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Help, how to change GCSEs at the end of Y10 ?

(78 Posts)
HisMum4now Fri 10-May-13 16:54:17

Ds with SEN in grammar school is struggling with English and Literature, which are both compulsory. He was left behind by the school in those subjects for the last 3 years and now there is simply no time to catch up. He has 6 hours per week of those lessons at school and he sits there not understanding anything. The school advises to take a tutor, but it is not possible to compensate with a tutor for the 6 hours he is wasting at school. This time is taken away from his good subjects that really matter. We just had mock exams, which clearly shown that even with a tutor the Literature cannot be done. It gets nowhere and compromises his good subjects: he didn't have time to revise, was too tired. He also has a DT subject that is not looking good and taking disproportionate amount of time.

I understand that normally you just bite the bullet and get on with those subjects because employers want them. However we crossed the bridge where those appearances can be saved. The dilemma now is to get an E in Literature and C grades in all other subjects, or to cut the losses and to get on with the Maths and Sciences where he gets his A* at the moment. In the future he wants to study Maths at uni and he looks perfectly capable to do this if he stops wasting time on things he doesn?t get because of his SEN.

Although the school says that Literature is compulsory, I asked uni admissions and they say it is not - they don't need it.
So ideally we would drop Literature and DT and would take further maths instead.

Is it technically possible at the end of Y10? What is the deadline?
What to do if the school doesn't offer those alternative subjects?
Is there a further maths GCSE where one could enrol outside of school?

mummytime Fri 10-May-13 17:42:48

You need to talk to the school. If at all possible they should be throwing everything at getting him a C grade in language. Not having a C grade in English Language will prevent him from applying for most jobs, college courses, nevermind University. If he is good at Science and Maths he still needs to get that C grade, and that is regardless of whether he has a Specific learning difficulty such as dyslexia.
I am also amazed that the school spends 6 hours on English Literature and Language, 3 hours is far more usual, as both subjects can be taught together. The reason most students study both subjects is because teachers teach the language aspects using the Literacy course. In fact from my sons experience, put of the assessed material for Language can also be on the Literacy set books.

If your son cannot access the language and is really not getting anything from the lessons, then I wonder how he is managing to access the curriculum in other subjects.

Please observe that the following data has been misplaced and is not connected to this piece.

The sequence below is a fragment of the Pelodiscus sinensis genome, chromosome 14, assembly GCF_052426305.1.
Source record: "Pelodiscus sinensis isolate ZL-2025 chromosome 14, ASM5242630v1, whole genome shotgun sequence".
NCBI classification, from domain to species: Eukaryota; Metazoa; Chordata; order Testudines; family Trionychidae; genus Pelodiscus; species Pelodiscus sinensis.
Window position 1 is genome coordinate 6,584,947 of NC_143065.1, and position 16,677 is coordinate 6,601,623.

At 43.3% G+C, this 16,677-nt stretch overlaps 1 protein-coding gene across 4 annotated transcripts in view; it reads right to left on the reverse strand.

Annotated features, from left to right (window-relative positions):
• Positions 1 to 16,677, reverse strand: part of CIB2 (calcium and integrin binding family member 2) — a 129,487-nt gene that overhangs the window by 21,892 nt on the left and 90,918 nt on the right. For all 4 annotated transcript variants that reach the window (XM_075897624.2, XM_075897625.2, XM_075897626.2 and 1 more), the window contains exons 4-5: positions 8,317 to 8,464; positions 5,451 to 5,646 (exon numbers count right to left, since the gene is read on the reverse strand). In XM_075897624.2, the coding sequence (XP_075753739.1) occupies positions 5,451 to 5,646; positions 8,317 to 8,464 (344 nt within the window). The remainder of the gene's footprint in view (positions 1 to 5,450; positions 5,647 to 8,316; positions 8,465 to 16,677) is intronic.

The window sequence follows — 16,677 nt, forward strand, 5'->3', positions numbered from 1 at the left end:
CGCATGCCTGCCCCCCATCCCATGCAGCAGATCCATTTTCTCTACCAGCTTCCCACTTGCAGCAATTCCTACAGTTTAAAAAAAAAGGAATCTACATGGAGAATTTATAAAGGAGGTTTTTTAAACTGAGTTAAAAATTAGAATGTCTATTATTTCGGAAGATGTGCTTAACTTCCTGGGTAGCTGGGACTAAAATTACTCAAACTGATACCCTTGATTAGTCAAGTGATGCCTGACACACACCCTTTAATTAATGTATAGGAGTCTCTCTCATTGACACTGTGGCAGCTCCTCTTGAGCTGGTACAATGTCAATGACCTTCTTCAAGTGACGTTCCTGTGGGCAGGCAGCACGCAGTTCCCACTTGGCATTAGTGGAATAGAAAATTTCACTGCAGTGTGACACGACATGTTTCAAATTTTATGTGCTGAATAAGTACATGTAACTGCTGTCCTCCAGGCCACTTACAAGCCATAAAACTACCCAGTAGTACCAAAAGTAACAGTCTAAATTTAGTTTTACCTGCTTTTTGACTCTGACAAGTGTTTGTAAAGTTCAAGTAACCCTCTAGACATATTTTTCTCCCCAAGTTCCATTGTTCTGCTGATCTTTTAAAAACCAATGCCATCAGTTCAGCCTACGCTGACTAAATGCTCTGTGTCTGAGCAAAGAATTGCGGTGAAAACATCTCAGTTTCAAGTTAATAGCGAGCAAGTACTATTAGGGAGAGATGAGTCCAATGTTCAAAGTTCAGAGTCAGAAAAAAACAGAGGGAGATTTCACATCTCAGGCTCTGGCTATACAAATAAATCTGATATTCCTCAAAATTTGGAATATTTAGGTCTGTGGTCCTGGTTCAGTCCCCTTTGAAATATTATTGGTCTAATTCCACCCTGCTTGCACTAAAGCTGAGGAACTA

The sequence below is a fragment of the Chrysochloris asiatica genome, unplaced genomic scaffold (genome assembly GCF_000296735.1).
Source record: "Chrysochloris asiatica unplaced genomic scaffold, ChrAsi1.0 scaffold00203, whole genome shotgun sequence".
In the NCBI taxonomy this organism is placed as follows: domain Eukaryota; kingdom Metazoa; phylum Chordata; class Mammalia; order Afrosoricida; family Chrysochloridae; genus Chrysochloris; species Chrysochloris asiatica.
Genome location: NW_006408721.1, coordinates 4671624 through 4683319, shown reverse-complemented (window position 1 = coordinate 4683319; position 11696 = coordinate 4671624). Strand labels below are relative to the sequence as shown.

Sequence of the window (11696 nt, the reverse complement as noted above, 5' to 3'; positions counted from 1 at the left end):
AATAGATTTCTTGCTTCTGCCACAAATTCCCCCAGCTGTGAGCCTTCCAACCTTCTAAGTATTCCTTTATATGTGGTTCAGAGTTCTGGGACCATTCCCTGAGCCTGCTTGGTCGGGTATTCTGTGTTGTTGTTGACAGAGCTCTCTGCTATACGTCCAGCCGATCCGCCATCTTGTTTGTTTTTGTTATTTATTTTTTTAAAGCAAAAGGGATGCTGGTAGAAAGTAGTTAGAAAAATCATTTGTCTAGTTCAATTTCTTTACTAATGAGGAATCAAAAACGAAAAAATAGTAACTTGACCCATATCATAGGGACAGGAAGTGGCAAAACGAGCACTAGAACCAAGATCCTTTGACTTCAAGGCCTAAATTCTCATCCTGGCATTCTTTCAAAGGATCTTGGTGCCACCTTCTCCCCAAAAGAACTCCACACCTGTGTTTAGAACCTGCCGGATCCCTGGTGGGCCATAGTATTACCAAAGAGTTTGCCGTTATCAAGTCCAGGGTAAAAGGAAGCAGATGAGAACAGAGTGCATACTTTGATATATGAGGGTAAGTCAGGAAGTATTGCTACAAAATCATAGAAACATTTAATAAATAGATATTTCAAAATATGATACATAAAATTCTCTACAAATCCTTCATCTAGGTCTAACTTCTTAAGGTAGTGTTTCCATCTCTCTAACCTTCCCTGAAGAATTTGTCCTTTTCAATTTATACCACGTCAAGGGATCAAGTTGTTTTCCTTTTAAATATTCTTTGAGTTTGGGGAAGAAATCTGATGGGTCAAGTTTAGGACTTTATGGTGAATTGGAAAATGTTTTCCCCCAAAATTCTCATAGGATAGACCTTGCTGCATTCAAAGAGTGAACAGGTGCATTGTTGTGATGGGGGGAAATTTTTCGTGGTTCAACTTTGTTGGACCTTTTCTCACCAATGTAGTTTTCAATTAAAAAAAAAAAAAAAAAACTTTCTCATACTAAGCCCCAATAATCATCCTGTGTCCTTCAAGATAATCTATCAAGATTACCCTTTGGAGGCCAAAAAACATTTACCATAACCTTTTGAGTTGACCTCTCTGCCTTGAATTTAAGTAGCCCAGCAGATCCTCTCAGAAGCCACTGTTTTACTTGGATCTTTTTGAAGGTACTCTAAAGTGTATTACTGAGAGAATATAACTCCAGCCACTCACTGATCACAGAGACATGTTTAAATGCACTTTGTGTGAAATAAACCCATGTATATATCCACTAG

Vivacia Fri 10-May-13 18:06:56

There's a lot of blame being laid at the school's door and little of you and your son taking responsibility.

There's also some confusion. GCSE English might not be an entrance requirement of a university degree (which is unusual) but the school is obliged to teach it and give your son the opportunity to sit the exam.

HisMum4now Fri 10-May-13 18:48:09

They way the school is throwing everything at English it is by advising me to take a tutor. In class they do 6 hours per week of Literature. It is supposed to be Language and literature together, but the language aspect of it is too basic for the class cohort, so they don't do anything in lessons that is on actual English exam paper. Hence the advice to hire a tutor. I gather DS improved a lot by practicing English exam questions with a tutor, so I think he can do English language at a C or even a B.

What he can't do is Literature because he is autistic. Even if they explain in class how characters feel, it doesn't "stick" to him, because he can't relate to it. It's like learning a telephone directory. There is no time to try harder, because time should be spent on English and other subjects.

DS is good at Maths, sciences and MFL because these subjects don't need the inferences of how characters feel, why they act the way they do and what the author is suggesting by choice of language.

The school don't want to drop literature because English and Literature are merged.

What would you do in my place?

Could anyone suggest whether it is possible to drop the subject half way?

Any idea of further maths qualification that can be taken outside/independent from school? (the don't do any additional maths)

I'd be very grateful.

HisMum4now Fri 10-May-13 18:53:09

What responsibility are you talking about, Vivacia? It is well known that he is autistic with a statement - we recognize now that he is not as well rounded as we would have hoped... So what next?